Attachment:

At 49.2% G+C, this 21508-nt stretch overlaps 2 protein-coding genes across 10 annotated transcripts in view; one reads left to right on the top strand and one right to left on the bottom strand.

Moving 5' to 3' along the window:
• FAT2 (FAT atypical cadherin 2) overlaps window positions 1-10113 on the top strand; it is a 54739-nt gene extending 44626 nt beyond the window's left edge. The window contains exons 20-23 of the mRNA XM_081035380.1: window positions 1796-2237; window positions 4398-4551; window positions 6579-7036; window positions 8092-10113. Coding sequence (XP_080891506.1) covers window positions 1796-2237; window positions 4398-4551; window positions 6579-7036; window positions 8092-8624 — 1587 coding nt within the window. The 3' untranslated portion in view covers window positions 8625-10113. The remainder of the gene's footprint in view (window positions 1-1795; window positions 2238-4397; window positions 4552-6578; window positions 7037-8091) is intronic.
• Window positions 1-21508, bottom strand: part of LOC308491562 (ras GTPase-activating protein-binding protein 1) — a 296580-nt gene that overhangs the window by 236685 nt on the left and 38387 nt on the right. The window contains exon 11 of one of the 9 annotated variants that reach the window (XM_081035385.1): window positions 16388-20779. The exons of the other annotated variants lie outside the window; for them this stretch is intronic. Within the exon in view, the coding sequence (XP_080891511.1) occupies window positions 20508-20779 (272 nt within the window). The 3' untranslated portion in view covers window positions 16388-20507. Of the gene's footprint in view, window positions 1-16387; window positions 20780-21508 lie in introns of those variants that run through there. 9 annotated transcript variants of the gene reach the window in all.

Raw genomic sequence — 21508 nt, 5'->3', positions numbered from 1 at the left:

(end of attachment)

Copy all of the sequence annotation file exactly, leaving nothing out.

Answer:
At 49.2% G+C, this 21508-nt stretch overlaps 2 protein-coding genes across 10 annotated transcripts in view; one reads left to right on the top strand and one right to left on the bottom strand.

Moving 5' to 3' along the window:
• FAT2 (FAT atypical cadherin 2) overlaps window positions 1-10113 on the top strand; it is a 54739-nt gene extending 44626 nt beyond the window's left edge. The window contains exons 20-23 of the mRNA XM_081035380.1: window positions 1796-2237; window positions 4398-4551; window positions 6579-7036; window positions 8092-10113. Coding sequence (XP_080891506.1) covers window positions 1796-2237; window positions 4398-4551; window positions 6579-7036; window positions 8092-8624 — 1587 coding nt within the window. The 3' untranslated portion in view covers window positions 8625-10113. The remainder of the gene's footprint in view (window positions 1-1795; window positions 2238-4397; window positions 4552-6578; window positions 7037-8091) is intronic.
• Window positions 1-21508, bottom strand: part of LOC308491562 (ras GTPase-activating protein-binding protein 1) — a 296580-nt gene that overhangs the window by 236685 nt on the left and 38387 nt on the right. The window contains exon 11 of one of the 9 annotated variants that reach the window (XM_081035385.1): window positions 16388-20779. The exons of the other annotated variants lie outside the window; for them this stretch is intronic. Within the exon in view, the coding sequence (XP_080891511.1) occupies window positions 20508-20779 (272 nt within the window). The 3' untranslated portion in view covers window positions 16388-20507. Of the gene's footprint in view, window positions 1-16387; window positions 20780-21508 lie in introns of those variants that run through there. 9 annotated transcript variants of the gene reach the window in all.

Raw genomic sequence — 21508 nt, 5'->3', positions numbered from 1 at the left: